We did not snowshoe that day. Snow can be harsh and unforgiving, and this storm didn’t need to be tested. We struggled to find a spot to park, and as we did, the snow was rapidly piling up around us, so we drove around a bit more but decided to head back home. I was disappointed to have wasted the day with my dad, and annoyed that I couldn’t get any good pictures. But overtime, this one photo I took that was not quite perfect, started to grow on me. The snow isn’t sharp in the photo, there is a blur to it all. It was a dark sky and the snow was raging at high speeds as the wind beat fiercely to the west. I had snow on my lens, and my settings and the lighting weren’t right to get a sharp photo. But what I see now, is a moment of the storm. Dark skies, low visibility, sheets of blurred white pouring down on us. A testament to just meeting the unexpected as it comes. 

Ruedi - March 10, 2023

I’ve taken that picture so many times. Each is beautiful, sure, because the landscape is beautiful, but this one is different. It has changed how I see this place, every time I go.

Nature is of its own. It does not know or care of our expectations, it just carries on. Nature requires for us to surrender to it, to allow it to show us what we need. A perspective shift.

Ruedi - September 19, 2021

Ruedi - August 14, 2023

Ruedi - January 27, 2024

I still have not snowshoed that trail. I returned to the reservoir many times in the spring and summer, and I returned last week to see a frozen landscape with not nearly as much snow. We could see the ice that day, as snow hadn’t fully covered it yet. It was a quiet, clear day, and the ice swirled in incredible formations, creating patterns that seemed other-worldly. I was mesmerized by the complexity of water. As I stood in the cold, quiet air, studying the loops and curves beneath the sheet of ice, an eerie singing came from the ice. It reverberated across the long lake, echoing deep within the ice and waters, like a set of low pitched bird calls. 

This wasn’t the first time that I’d experienced the ice singing. A few weeks go, I cross country skied with a friend on a different lake, the day after a fresh snow. It is odd and slightly unnerving to travel across a frozen lake. You’re constantly a bit aware of the power of the water beneath you, and it is a strange sensation to walking across a sheet of ice on a huge body of water. We couldn’t see the ice beneath, but in the middle of the lake found ice fishing holes cut through the slab which showed us the ice was 6-7 inches thick. Evidence of a still moving stream flowed along the lake edge, keeping the water from freezing there. Towards the end of our adventure, we found a larger patch of unfrozen lake, unsure why it hadn’t yet frozen. We edged up to it and looked down into the deep blue to see bubbles rising up through the center of the water.

As we stood peering down at the bubbles, the ice made a deep sound, reverberating across the lake, beneath us. We both looked at each other and grins broke across our faces, we said nothing and continued to just listen, but that was all the ice offered us of its song that day. What power the water has indeed.

The day at Ruedi, the ice made a very different noise. Instead of one deep reverberating sound, the ice at Ruedi had a higher frequency and seemed to echo the same popping noise along the length of the lake, over and over again. It probably made the sound ten or fifteen times throughout our time along the shores. This lake I have visited so many times in summer is completely new in winter, full of a own intrigue and possibilities. Just as the blizzard changed my view of this place I visit so often, so now will the swirls of ice and haunting humming of the frozen lake.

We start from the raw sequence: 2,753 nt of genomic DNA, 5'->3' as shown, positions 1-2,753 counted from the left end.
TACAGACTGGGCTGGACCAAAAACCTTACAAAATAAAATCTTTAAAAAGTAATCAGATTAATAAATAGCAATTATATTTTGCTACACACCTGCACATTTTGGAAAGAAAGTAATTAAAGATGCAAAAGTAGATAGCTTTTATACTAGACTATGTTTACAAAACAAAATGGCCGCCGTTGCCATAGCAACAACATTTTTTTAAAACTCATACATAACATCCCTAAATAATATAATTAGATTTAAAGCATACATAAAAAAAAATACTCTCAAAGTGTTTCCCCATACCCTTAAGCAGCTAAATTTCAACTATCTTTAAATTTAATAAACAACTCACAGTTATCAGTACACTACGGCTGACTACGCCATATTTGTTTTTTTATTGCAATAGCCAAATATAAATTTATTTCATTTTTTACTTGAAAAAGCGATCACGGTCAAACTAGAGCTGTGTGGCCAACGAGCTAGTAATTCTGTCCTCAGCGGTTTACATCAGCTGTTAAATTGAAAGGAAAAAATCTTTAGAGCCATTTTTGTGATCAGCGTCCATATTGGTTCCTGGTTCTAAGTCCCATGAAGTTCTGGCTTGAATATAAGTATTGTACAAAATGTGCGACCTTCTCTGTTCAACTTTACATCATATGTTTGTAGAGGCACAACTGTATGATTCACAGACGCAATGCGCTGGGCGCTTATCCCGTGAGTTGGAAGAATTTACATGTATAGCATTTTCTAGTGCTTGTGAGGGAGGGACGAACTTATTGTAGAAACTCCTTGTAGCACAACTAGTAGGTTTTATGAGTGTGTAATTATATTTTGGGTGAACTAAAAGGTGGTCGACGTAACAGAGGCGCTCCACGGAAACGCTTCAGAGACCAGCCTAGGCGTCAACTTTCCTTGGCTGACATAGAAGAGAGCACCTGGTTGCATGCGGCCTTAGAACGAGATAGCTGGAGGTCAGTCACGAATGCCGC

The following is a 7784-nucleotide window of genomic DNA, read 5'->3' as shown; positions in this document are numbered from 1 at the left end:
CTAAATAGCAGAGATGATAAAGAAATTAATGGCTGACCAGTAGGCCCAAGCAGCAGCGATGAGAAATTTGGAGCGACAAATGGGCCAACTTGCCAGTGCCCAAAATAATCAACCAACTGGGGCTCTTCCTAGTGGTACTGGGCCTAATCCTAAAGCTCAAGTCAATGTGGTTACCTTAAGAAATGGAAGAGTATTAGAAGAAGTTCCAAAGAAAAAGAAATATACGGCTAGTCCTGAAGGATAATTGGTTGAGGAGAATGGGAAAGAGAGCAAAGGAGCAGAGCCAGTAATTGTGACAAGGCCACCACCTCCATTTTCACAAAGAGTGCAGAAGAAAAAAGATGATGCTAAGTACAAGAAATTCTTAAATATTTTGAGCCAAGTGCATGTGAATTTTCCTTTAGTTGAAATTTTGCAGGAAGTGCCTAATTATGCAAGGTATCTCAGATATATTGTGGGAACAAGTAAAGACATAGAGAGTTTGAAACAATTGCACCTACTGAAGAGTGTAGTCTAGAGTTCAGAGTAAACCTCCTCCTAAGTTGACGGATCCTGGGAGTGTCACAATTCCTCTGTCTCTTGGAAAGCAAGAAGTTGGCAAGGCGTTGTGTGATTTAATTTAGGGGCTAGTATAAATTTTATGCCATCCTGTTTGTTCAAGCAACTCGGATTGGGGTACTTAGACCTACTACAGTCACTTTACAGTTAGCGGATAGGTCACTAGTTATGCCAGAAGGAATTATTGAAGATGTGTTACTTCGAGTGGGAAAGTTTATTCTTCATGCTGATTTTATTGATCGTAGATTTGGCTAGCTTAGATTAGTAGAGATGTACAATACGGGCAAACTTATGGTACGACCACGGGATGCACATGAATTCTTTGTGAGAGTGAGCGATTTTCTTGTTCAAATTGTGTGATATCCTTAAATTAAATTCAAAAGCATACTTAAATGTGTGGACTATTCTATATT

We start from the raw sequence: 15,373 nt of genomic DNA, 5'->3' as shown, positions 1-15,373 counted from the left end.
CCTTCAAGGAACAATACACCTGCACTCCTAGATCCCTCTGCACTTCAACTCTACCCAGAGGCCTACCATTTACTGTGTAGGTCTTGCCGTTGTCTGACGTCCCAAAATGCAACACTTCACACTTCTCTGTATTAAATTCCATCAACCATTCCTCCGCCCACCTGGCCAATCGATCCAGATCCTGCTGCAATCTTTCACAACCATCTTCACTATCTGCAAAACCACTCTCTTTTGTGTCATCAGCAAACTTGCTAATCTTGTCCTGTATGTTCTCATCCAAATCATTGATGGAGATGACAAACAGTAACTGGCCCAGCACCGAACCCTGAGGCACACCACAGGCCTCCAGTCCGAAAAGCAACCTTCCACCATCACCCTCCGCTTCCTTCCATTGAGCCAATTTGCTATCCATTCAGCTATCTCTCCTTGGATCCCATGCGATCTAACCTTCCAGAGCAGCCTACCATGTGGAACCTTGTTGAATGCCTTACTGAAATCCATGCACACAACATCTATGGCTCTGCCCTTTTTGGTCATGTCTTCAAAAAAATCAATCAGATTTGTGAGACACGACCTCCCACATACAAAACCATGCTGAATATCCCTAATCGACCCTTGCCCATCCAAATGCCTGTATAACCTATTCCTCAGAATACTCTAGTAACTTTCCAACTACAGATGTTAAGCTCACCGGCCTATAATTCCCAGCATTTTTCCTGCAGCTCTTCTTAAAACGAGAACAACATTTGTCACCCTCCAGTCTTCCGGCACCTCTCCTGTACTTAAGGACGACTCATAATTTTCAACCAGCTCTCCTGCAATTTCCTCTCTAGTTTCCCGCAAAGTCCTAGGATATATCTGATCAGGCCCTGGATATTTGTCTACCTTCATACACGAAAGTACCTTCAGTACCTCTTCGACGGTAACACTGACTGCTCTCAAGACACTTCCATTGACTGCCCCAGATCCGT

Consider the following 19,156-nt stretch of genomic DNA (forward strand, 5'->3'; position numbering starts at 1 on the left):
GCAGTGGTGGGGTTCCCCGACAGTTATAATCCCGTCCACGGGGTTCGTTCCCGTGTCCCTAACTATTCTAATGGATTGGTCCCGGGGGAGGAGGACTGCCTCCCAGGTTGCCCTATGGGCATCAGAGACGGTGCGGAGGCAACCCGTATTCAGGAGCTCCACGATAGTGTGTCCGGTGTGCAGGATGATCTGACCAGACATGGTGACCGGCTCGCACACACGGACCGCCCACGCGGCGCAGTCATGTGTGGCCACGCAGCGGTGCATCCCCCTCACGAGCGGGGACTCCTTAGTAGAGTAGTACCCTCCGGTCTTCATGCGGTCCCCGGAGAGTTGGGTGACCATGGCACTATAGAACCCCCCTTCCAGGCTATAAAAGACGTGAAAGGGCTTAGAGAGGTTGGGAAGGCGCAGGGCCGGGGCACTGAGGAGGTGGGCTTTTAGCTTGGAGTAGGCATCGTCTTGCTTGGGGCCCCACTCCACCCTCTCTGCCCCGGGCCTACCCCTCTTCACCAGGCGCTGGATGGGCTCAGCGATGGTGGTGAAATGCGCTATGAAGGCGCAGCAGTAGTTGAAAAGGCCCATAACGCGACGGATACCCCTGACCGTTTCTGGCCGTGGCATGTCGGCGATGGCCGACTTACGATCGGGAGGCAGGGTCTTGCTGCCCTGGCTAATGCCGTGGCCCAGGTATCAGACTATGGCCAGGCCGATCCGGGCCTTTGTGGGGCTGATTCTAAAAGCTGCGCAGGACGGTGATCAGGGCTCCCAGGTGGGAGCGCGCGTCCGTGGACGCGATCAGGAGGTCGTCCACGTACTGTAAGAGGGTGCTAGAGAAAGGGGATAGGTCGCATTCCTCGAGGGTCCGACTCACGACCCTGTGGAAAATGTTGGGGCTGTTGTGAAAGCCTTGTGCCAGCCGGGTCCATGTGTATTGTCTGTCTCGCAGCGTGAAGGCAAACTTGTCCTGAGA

Ruedi - January 27, 2024

In September, my dearest friend came to visit. I took her up to the headwaters of the Roaring Fork River - Independence Pass. It had been a bit of a dreary day, but I always love a good foggy and cloudy day in the mountains. We decided to take a short but steep hike up to an alpine lake near the top of the pass. As we ascended, an incredible storm cloud moved into the valley before us, masking our view. It was eerie, but still quiet and still. Reasonable people may have turned back, but it was a quick hike so we pushed on. As we arrived at the lake, the cloud moved upon us, but instead of the downpour I feared, the first snowflakes of the season fell. 

Close to Independence Pass

We were about 50 yards apart, I’d been studying a red plant on the edge of a stream flowing from the lake, while she stood at the lake’s edge. We both whipped around to look at each other, smiles breaking across our face, tears in our eyes, and we whispered “Snow!” I can’t explain why such a thing can bring you to tears, but it was something about meeting the unexpected, having nature hand it to us, something new, unseen, unknown. The snow was incredibly gentle too, just falling all around us as the cloud enveloped us. It was one of the most magical hikes I’ve been on. The wind never picked up, the snow just fell, sometimes gentler, sometimes a bit more frozen and faster, making a little pitter patter as it met the warm earth. The path we descended was transformed. The dusting of snow and the obscured valley created new views and a new perspective on the forces of nature. What could have been an awful storm to get stuck in at such a high elevation was instead a gentle, beautiful, mystical experience. Awe, it was pure awe. 

I think this magic is part of why I’m drawn back into the folds of nature over and over again. The busyness and loudness and monotony of our day to day lives in the “real world” cannot compare to the breathtaking wonder that I always find in the natural world. The real, real world, I think. There is a type of peace that reveals itself to you in the quiet, even if that quiet sounds like raging winds or plummeting waves, or roaring waterfalls. And there is a transformation of mind and spirit that happens when you let nature unfold before you. When you let it, it changes you forever. 

1 comment

1 Comment

Beautiful! Thank you for sharing your musings and photographs that truly capture all you speak of.